Premiere in the down time

As you all may know, I’ve chosen FCP X as my NLE for the foreseeable future. However, I can’t always guarantee that I’ll be able to use FCP on jobs that I don’t run through my shop.

Many people I speak to in post casually mention that they are planning on moving over to Premiere. Being keenly aware of this possibility, I’ve been keeping my eye on Premiere since CS6.

Every time the software has a big update, I give it a run-through to see what’s been fixed and added. But, I never end up really using it for anything. It always ends up like this weird science project that gets stuffed in the attic, only to be dusted off every 15 years so that your child can re-use it for their science project. Immoral? Yes. Time saving? Absolutely.

I finally got a chance to get my edit on this weekend with the Premiere CC December update. This will be the shortest review of Premiere on the blogosphere:

Premiere needs Find in Timeline. Without that, I ain’t a-usin’ it. I’ve been saying that since CS6. FIT is the key to smart editing and I’m having a “fit” without it.

And that was my review.

My pal Mike Nichols over at TheEditDoctor has written the most extensive list of requests for Premiere HERE.  What do you think his number one request is? Yup, Find in Timeline. It really seems like the most basic of features. Think of Microsoft Word without Find and Replace? You’d have to scan your document every time you want to edit something. Seems very old fashioned to me. Like pre-1990s old-fashioned.

Here is my list of missing features in order of importance:

1. Find in Timeline

2. Scrub audio at normal pitch

3. Audio that goes to 12db. Why only +6.02 in the timeline? So, like, weird.

4. Make the wireframes work just like FCP 7. Can’t currently move more than 1 object at a time. They need to be able to be turned on and off. Currently, it’s cray cray. Yeah, I said it. Cray cray.

5. Fix the 3-way color correction filter. Having to always change the spread of where the blacks, mids, and whites overlap is insane. Right now, it’s barely usable in my book. Too much twirling down of tools that I need every time. And, no, I don’t plan on moving over to SpeedGrade every time I want to do some quick CCing.

6. Why is there no way to set a Marker out-point other than 2x-clicking on the marker and setting a duration? And nope, I don’t want to always use Prelude to log my stuff. If I’m mid-edit and need to log something quickly there’s simply no need to go out of Premiere.

7. There’s no keyboard command to switch between tabs in the selected panel. I really really (did I mention really?) want this. The key command was CMD-SHIFT-] and [ in FCP 7. It worked just like Safari or Chrome. It’s a necessity to keyboard-only editing.

8. Update the render engine. FCP X renders downconverts and upconverts much better than Premiere.

9. Just pony up and make ProRes presets. Just do it. You’ll make me happy. And at the end of the day, isn’t that what you really want, Adobe?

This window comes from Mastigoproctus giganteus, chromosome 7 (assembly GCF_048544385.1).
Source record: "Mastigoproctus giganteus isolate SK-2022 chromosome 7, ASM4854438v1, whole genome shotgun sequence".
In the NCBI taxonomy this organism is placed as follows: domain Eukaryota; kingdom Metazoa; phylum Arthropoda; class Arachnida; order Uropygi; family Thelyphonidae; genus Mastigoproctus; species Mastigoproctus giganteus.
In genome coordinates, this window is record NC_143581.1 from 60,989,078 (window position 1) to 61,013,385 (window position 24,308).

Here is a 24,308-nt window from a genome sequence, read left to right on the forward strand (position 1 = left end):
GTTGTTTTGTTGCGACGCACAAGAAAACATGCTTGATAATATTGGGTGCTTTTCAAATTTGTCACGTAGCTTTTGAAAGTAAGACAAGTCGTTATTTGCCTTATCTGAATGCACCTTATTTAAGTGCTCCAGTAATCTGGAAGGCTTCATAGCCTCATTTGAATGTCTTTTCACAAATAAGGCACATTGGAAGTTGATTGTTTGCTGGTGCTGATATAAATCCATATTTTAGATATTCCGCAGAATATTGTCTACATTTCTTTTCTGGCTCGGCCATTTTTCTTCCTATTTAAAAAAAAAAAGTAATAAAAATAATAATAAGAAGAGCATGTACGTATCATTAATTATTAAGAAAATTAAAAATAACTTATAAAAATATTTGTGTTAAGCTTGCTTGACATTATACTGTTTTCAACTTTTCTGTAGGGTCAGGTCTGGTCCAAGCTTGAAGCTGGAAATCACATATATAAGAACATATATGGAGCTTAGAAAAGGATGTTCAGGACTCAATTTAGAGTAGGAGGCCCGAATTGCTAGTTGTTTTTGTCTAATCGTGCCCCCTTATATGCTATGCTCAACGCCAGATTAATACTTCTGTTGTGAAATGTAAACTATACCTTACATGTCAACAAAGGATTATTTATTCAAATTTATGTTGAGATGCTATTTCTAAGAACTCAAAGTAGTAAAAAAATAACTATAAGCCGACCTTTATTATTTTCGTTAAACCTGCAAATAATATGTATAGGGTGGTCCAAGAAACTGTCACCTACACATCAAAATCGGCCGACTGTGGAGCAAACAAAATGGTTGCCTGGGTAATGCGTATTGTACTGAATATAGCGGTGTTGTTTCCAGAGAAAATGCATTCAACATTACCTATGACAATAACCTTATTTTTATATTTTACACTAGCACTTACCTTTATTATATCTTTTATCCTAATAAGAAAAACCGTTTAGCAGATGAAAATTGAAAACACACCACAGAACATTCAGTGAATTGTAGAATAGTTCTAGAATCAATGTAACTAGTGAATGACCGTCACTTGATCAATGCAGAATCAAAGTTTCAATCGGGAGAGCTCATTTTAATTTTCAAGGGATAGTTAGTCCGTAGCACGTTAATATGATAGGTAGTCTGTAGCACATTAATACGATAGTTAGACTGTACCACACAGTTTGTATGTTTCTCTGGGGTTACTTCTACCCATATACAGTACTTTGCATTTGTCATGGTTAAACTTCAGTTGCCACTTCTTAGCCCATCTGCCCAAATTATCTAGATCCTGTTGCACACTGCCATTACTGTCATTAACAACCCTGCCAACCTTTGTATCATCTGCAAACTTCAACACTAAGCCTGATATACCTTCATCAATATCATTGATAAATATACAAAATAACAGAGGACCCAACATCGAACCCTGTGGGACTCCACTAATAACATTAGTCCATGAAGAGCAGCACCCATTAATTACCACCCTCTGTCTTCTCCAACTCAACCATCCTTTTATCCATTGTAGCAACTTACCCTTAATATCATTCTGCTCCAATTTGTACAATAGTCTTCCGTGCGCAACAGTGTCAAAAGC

10. The multicam engine is ok. But FCP X’s is way better. Unless it’s buried deep, there’s no way to set a camera angle and tell Premiere to automatically order the clips by angle.

Adobe, get on it!

 

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2 Responses

  1. 2. Why?
    3. Select the clip and choose Audio Gain… for a stacked boost.
    4. Can can.
    6. Keystroke definition.
    8. Lots of codecs there; vague generalization.
    9. Blame the Church of Jobs, a deeply pernicious and closed corporation, who refuse to negotiate licensing ProRes.

    1. 2. When logging or listening to interviews, you can save a lot of time by playing at 2x. You can still understand what people are saying. At faster speeds, you can distinguish between people talking. It’s very helpful. Hearing audio played back at a higher pitch is a throwback to the days of tape and pretty rough on the ears if listening to it all day. I find that there’s no need for audio to play back at a higher pitch. It provides no useful purpose to me.

      3. Thanks and yes, I’m aware of that. But it’s an extra step. Having to add that to a bunch of clips is annoying. +12 covers most of what I need and then I’m ok with using the gain effect.

      4. How how? Currently, when you double-click on the record window image to set up the bounding box wireframe, it only allows you to move one at a time. Curious to know how you are doing it.

      6. What is it? I’ve searched under marker, mark, and duration and couldn’t find the keystroke for Marker-Out Point.

      8. Respectfully disagree. Perhaps a generalization, but not a vague one. Do a test with a broadcast monitor for output – I still use a Sony L5/1 which is a tube display. Try upconverting DV footage or making downconverts. Do the same on large JPG files and perform moves on them. In general, FCP X renders the footage much cleaner and with better aliasing.

      9. Consider them blamed. But on this one I feel where there’s a will, there’s a way.

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